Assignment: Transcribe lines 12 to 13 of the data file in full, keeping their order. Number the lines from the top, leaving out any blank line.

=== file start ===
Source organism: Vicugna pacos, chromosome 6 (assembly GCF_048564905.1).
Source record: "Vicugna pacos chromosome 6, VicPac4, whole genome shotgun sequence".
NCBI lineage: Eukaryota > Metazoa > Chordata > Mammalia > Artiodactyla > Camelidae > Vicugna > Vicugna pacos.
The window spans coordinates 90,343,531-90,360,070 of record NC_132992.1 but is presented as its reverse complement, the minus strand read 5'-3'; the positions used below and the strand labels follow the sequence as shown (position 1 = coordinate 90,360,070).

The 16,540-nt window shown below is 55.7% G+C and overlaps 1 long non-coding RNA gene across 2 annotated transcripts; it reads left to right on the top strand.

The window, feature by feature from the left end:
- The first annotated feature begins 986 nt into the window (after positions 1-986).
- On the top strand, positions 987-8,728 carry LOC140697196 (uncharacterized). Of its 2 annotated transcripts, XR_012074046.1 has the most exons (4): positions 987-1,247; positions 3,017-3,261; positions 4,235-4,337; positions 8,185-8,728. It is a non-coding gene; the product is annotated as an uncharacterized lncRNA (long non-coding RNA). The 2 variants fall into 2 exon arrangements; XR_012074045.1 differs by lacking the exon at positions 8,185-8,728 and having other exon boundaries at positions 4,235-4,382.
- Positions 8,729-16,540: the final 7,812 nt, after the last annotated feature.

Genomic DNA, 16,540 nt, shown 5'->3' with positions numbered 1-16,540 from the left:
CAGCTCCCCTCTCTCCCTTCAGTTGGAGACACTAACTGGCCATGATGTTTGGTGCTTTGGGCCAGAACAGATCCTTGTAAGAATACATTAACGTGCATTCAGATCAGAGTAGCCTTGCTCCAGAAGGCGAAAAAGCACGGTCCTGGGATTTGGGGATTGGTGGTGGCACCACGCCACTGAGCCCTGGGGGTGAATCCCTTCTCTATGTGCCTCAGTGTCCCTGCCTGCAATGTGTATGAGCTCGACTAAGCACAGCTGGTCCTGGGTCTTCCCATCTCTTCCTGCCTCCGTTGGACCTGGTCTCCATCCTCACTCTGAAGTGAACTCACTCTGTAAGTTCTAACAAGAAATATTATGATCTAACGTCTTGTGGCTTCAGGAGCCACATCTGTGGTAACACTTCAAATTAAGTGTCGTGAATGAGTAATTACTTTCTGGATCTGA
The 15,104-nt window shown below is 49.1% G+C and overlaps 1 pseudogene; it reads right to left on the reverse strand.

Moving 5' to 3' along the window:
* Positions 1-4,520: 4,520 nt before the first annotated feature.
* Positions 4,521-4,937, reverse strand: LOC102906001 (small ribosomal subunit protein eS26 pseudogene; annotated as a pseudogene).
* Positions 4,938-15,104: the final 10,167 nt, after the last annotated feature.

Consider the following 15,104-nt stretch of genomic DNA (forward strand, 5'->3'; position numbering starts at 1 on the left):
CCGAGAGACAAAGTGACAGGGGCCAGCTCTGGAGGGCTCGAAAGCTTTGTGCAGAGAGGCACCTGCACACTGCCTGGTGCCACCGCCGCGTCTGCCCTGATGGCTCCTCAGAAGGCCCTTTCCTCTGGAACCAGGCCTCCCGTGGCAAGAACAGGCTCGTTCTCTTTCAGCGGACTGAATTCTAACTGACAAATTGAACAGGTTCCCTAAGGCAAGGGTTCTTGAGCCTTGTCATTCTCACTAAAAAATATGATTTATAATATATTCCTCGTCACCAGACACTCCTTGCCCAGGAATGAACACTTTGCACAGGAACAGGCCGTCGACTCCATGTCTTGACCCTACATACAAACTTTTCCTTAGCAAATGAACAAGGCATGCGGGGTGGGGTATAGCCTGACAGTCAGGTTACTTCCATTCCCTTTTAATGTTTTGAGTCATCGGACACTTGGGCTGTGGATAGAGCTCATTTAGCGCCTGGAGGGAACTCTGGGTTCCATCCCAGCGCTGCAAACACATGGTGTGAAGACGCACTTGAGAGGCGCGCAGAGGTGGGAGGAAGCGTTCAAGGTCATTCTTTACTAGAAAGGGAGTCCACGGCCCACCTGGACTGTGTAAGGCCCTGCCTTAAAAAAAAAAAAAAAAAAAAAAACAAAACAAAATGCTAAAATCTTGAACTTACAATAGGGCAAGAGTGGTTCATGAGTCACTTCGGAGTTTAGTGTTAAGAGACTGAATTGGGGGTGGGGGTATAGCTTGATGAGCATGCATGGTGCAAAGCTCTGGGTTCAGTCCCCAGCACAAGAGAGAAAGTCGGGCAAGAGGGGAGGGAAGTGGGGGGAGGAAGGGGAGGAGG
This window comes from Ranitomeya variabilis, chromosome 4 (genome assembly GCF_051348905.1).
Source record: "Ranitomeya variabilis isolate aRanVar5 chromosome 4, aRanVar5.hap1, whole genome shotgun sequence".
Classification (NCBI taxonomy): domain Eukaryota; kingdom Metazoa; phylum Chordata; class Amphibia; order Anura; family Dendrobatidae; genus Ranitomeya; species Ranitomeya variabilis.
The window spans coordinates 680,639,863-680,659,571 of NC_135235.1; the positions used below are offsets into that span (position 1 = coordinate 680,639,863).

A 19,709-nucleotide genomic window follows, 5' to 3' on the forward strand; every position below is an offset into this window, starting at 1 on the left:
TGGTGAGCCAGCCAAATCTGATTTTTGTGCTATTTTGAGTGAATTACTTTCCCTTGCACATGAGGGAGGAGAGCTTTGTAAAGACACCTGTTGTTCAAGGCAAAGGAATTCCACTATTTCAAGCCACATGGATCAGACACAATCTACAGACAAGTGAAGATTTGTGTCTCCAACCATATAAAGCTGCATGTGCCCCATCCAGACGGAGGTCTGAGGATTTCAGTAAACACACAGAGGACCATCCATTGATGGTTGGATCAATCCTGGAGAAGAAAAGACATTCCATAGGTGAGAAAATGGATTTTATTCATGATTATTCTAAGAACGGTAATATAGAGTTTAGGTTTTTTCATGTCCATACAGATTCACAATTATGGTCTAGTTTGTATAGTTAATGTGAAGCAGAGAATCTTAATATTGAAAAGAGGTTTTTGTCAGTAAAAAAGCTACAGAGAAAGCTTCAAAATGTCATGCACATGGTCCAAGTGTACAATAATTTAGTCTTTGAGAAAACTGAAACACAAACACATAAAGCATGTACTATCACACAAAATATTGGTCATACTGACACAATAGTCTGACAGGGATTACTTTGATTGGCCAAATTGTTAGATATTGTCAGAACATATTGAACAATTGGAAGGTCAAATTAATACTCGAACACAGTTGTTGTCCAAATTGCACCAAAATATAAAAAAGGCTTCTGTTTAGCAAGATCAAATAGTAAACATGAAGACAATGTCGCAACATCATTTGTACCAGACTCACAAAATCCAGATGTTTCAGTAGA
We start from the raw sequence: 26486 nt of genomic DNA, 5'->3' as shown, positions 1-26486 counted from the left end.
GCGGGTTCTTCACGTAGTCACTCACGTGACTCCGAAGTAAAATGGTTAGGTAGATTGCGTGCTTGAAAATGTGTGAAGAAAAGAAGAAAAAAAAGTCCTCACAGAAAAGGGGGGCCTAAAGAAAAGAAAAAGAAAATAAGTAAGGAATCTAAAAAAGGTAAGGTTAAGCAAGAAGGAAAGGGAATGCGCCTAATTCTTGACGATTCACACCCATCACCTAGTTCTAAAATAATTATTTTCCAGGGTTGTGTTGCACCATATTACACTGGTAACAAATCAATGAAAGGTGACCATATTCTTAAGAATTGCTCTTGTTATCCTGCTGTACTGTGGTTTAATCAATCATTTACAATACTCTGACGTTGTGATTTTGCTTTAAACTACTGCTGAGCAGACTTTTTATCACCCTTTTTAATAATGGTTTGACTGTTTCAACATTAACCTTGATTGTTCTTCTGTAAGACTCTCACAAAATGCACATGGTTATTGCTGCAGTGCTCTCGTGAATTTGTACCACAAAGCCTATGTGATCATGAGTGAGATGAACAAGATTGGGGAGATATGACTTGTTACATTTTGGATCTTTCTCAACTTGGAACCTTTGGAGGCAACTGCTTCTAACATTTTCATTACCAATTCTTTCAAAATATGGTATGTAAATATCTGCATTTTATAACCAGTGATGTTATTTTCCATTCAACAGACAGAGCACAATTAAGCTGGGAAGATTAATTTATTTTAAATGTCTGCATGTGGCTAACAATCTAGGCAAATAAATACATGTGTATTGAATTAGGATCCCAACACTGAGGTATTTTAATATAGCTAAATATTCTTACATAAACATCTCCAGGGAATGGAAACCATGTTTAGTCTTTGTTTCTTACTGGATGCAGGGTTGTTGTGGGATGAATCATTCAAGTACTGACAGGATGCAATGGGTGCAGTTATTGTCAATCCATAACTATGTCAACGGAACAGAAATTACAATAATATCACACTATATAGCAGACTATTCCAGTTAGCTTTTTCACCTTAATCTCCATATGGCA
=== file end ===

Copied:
The 15,104-nt window shown below is 49.1% G+C and overlaps 1 pseudogene; it reads right to left on the reverse strand.

Moving 5' to 3' along the window: